Claire Foy and Stephen Campbell Moore Announce Their Separation After Only Four Years of Marriage
Crown actress Claire Foy confirmed her separation from her husband Stephen Campbell Moore recently. Foy and Campbell Moore were married for four years prior to their separation. The couple have a two year old daughter together.
The couple released the following statement: “we have separated and have been for some time. We do however continue as great friends with the utmost respect for one another”.
What are Implications of Spousal Support on a Short Term Marriage ?
In Ontario, the spouse seeking spousal support must establish an entitlement to the support before the quantum of support or the duration of support may be determined. There are three grounds on which the spouse seeking support may establish entitlement:
- Compensatory Claims
- Non-Compensatory Claims (needs based)
- Contractually Based Claims
A compensatory claim stems from an economic benefit experienced by one spouse and a corresponding loss to the other spouse as a result of the role the parties played during the marriage. To explain, if one party stayed home to care for the children so that the other was able to advance his/her career, the spouse who stayed home with the children would like successfully establish entitlement for support based on a compensatory claim.
A non-compensatory claim, or a needs based claim, is a claim that can be made by one spouse to help cover his/her basic needs or to maintain a certain standard of living such that it is commensurate with the standard of living enjoyed during the marriage.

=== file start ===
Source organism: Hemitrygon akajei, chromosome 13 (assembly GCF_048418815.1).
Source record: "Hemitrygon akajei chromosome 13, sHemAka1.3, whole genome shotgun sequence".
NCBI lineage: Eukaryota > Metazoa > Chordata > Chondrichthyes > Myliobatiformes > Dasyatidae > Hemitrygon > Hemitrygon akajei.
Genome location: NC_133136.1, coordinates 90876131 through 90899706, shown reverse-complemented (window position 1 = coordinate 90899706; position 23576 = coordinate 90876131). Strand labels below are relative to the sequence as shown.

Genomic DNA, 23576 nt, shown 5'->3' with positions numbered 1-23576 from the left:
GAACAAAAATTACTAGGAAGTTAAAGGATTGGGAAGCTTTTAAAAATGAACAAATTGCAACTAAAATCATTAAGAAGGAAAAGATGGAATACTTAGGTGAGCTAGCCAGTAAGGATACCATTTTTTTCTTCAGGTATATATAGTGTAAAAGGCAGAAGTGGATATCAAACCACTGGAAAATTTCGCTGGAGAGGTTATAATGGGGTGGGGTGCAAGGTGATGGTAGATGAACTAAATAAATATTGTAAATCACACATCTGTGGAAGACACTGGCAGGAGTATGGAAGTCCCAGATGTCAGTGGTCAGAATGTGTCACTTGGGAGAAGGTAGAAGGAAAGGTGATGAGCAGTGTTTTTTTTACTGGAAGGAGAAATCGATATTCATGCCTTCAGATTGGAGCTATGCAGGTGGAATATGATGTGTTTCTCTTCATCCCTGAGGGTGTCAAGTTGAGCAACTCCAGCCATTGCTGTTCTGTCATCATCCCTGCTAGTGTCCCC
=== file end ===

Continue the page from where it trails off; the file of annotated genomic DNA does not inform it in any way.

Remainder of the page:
A contractual based claim is one that is rooted in a contract or agreement between the spouses, such as a marriage contract.
As per the above, a spouse seeking spousal support following the breakdown of a short term marriage must establish entitlement to same.
In a short-term marriage where the couple has no children, it will likely be difficult for the spouse seeking support to establish entitlement. That is, the short term nature of the marriage will likely make it difficult for the spouse seeking support to be successful in establish compensatory entitlement due to the short amount of time that the couple resided together. Moreover, if there is any disparity in the income of the two spouses that existed at the start of cohabitation, then the disparity can easily be explained as not being a result of the relationship or marriage. To this end, entitlement may be difficult to establish.
Where a short-term marriage ends where the couple has children, the spouse seeking support must still establish entitlement. Notably however, if a recipient spouse is successful in establishing an entitlement to support, the payor spouse is also paying child such, and as such, a different formula for the calculation of spousal support must be applied. This can result in a different determination for the period of time in which spousal support is payable. Although the length of the period of cohabitation is still relevant, we must also consider the age of the youngest child at the time of separation. That is, in certain circumstances, spousal support may be payable until the youngest child either enters full time school or completes high school.
Notably, this formula, often referred to as the “with child” formula will result in spousal support being paid for a period of time much longer than the length of your relationship or marriage. The rationale supporting this alternative formula is that the parent of a young child may suffer some difficulty in the job market from having the responsibilities of caring for that young child, such as getting that child to and from daycare.